Spinors

Fermions like electrons, protons, and neutrons inhabit a 720° world: 360° rotations negate their quantum states, but 720° rotations restore them.

A simple macroscopic model of such spinors is an arrow translating on a Möbius strip: as the center circle rotates, the attached arrow flips after 360° but flips back after 720°.

As the circle rotates, the attached arrow flips after 360° and flips back after 720°

In Dirac notation

$$R_{2\pi}|\psi \rangle = -|\psi \rangle = e^{i \pi}|\psi \rangle,$$

but

$$R_{4\pi}|\psi \rangle = +|\psi \rangle= e^{i 2\pi}|\psi \rangle,$$

where the ket $|\psi\rangle$ is the state, the exponentials are phase factors, and their arguments are phase shifts.

To detect a relative phase shift, send a neutron via two paths, rotate it along one path with a magnetic field (coupled to its magnetic dipole moment), and observe destructive interference for 360° rotations and constructive interference for 720° rotations. (The experiment is harder with charged electrons and protons, whose translation is deflected by the magnetic field.)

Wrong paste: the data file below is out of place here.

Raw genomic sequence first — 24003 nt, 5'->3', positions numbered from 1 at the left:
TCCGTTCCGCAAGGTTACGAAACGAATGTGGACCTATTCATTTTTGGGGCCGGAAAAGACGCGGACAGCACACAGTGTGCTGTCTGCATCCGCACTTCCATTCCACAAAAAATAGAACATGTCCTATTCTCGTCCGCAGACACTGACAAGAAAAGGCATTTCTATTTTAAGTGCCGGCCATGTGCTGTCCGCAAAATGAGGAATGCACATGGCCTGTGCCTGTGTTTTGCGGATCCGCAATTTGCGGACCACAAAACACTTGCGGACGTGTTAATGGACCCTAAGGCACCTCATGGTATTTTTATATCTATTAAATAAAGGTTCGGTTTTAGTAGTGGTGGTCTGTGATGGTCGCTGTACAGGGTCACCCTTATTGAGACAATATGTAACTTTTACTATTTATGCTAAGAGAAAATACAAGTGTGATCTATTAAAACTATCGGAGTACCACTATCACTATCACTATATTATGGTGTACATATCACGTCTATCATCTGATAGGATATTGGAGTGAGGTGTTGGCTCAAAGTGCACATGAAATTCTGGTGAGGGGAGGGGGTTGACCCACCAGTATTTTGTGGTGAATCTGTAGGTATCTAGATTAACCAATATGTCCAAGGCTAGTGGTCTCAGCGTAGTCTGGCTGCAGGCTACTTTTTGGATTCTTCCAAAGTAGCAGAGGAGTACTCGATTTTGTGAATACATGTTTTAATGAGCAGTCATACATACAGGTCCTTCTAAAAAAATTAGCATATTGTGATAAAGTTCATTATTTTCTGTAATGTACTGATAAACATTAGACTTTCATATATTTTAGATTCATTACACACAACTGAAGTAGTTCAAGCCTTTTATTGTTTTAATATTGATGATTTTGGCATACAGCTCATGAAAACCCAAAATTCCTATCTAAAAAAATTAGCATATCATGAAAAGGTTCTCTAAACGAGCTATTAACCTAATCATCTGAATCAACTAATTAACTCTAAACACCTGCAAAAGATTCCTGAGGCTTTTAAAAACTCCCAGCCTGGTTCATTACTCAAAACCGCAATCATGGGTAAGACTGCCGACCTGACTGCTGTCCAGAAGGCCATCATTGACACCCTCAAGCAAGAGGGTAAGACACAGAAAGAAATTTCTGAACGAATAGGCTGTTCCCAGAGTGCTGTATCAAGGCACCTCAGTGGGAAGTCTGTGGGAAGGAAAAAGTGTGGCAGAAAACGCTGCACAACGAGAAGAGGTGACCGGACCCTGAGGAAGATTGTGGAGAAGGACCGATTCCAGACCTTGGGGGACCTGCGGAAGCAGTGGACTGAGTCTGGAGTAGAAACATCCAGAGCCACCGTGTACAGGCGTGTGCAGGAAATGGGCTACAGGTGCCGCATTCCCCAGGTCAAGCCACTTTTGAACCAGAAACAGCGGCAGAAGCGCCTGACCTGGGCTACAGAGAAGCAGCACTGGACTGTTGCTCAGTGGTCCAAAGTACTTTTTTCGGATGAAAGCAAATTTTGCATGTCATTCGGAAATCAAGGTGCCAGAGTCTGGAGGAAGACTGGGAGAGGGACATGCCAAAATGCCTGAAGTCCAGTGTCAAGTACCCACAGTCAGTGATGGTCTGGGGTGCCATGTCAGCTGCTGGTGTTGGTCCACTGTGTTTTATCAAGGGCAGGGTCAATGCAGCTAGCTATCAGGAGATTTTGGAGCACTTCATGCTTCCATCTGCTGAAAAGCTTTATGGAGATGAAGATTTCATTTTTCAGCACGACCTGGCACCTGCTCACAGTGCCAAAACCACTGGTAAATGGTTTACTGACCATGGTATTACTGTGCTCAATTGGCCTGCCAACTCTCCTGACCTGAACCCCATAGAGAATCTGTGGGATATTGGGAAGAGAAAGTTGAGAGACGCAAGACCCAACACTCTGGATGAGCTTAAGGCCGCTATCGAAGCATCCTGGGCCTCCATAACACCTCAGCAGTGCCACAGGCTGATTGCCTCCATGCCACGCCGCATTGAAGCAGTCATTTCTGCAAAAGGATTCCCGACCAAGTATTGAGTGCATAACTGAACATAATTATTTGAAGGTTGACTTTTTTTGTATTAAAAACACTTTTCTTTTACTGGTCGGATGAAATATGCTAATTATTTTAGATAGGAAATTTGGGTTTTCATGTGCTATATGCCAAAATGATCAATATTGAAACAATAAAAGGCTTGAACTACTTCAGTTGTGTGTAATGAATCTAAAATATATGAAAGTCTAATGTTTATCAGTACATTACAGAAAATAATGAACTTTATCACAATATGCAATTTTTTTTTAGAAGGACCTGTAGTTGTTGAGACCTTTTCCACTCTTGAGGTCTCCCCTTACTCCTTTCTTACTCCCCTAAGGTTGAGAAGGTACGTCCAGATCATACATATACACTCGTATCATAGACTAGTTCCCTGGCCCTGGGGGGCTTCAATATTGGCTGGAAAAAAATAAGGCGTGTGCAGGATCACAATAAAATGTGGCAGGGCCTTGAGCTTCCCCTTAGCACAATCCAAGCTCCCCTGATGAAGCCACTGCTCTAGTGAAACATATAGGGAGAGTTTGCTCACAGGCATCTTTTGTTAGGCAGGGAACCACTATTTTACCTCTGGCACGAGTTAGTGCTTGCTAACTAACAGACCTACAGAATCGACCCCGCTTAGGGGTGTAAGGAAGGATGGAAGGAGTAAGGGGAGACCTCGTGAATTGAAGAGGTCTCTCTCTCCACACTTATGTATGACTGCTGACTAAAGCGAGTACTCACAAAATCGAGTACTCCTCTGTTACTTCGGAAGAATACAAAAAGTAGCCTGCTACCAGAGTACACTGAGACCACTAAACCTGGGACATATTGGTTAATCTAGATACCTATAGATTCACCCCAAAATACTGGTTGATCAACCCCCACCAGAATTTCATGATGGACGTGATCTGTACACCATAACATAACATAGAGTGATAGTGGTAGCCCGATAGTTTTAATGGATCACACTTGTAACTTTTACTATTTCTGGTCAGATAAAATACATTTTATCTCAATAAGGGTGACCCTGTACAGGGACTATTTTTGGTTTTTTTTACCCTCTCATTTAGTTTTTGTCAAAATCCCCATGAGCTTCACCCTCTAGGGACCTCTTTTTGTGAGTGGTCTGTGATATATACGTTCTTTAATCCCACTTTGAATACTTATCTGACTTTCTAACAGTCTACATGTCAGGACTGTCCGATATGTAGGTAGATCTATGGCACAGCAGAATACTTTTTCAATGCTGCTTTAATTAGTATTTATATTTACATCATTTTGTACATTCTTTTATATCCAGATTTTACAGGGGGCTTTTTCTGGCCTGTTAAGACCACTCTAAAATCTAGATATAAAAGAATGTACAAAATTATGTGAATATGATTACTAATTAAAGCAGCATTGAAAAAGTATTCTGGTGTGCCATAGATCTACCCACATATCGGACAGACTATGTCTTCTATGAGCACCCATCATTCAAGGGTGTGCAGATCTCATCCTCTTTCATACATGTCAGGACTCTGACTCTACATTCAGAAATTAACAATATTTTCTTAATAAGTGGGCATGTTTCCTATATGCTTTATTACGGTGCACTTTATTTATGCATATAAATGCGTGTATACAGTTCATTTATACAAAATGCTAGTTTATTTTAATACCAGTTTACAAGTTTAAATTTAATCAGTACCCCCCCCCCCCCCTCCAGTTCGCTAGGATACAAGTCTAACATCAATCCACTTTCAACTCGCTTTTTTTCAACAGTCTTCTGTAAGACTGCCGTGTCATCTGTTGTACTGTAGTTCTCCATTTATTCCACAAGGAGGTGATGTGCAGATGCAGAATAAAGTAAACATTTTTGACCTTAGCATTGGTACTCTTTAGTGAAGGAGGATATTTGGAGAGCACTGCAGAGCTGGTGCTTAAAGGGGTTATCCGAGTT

About John F. Lindner

John F. Lindner was born in Sleepy Hollow, New York, and educated at the University of Vermont and Caltech. He is an emeritus professor of physics and astronomy at The College of Wooster and a visiting professor at North Carolina State University. He has enjoyed multiple yearlong sabbaticals at Georgia Tech, University of Portland, University of Hawai'i, and NCSU. His research interests include nonlinear dynamics, celestial mechanics, and neural networks.
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